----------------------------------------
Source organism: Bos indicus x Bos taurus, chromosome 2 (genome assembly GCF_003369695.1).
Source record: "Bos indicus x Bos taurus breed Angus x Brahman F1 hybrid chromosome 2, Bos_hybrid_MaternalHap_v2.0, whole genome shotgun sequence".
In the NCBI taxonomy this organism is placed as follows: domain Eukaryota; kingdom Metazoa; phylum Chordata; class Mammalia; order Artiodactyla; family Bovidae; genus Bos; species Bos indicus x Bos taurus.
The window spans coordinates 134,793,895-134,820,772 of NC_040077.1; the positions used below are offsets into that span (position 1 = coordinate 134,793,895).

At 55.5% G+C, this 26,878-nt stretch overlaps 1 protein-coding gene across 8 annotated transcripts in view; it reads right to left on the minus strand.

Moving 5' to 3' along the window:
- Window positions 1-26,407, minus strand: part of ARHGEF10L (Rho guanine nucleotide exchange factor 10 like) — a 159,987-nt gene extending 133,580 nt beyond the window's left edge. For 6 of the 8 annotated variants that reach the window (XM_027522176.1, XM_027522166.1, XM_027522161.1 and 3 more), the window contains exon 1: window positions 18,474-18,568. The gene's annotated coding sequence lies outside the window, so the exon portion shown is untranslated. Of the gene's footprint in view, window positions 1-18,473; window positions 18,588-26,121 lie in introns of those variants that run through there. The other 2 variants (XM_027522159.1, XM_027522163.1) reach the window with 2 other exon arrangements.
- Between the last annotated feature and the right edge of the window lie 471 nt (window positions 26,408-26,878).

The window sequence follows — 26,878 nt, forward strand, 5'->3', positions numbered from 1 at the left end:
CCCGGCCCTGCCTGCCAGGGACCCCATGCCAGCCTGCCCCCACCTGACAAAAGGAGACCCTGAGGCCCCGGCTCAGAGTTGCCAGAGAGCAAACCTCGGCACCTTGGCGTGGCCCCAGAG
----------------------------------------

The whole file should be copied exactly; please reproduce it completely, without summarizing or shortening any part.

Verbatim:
Source organism: Bos indicus x Bos taurus, chromosome 2 (genome assembly GCF_003369695.1).
Source record: "Bos indicus x Bos taurus breed Angus x Brahman F1 hybrid chromosome 2, Bos_hybrid_MaternalHap_v2.0, whole genome shotgun sequence".
In the NCBI taxonomy this organism is placed as follows: domain Eukaryota; kingdom Metazoa; phylum Chordata; class Mammalia; order Artiodactyla; family Bovidae; genus Bos; species Bos indicus x Bos taurus.
The window spans coordinates 134,793,895-134,820,772 of NC_040077.1; the positions used below are offsets into that span (position 1 = coordinate 134,793,895).

At 55.5% G+C, this 26,878-nt stretch overlaps 1 protein-coding gene across 8 annotated transcripts in view; it reads right to left on the minus strand.

Moving 5' to 3' along the window:
- Window positions 1-26,407, minus strand: part of ARHGEF10L (Rho guanine nucleotide exchange factor 10 like) — a 159,987-nt gene extending 133,580 nt beyond the window's left edge. For 6 of the 8 annotated variants that reach the window (XM_027522176.1, XM_027522166.1, XM_027522161.1 and 3 more), the window contains exon 1: window positions 18,474-18,568. The gene's annotated coding sequence lies outside the window, so the exon portion shown is untranslated. Of the gene's footprint in view, window positions 1-18,473; window positions 18,588-26,121 lie in introns of those variants that run through there. The other 2 variants (XM_027522159.1, XM_027522163.1) reach the window with 2 other exon arrangements.
- Between the last annotated feature and the right edge of the window lie 471 nt (window positions 26,408-26,878).

The window sequence follows — 26,878 nt, forward strand, 5'->3', positions numbered from 1 at the left end:
CCCGGCCCTGCCTGCCAGGGACCCCATGCCAGCCTGCCCCCACCTGACAAAAGGAGACCCTGAGGCCCCGGCTCAGAGTTGCCAGAGAGCAAACCTCGGCACCTTGGCGTGGCCCCAGAG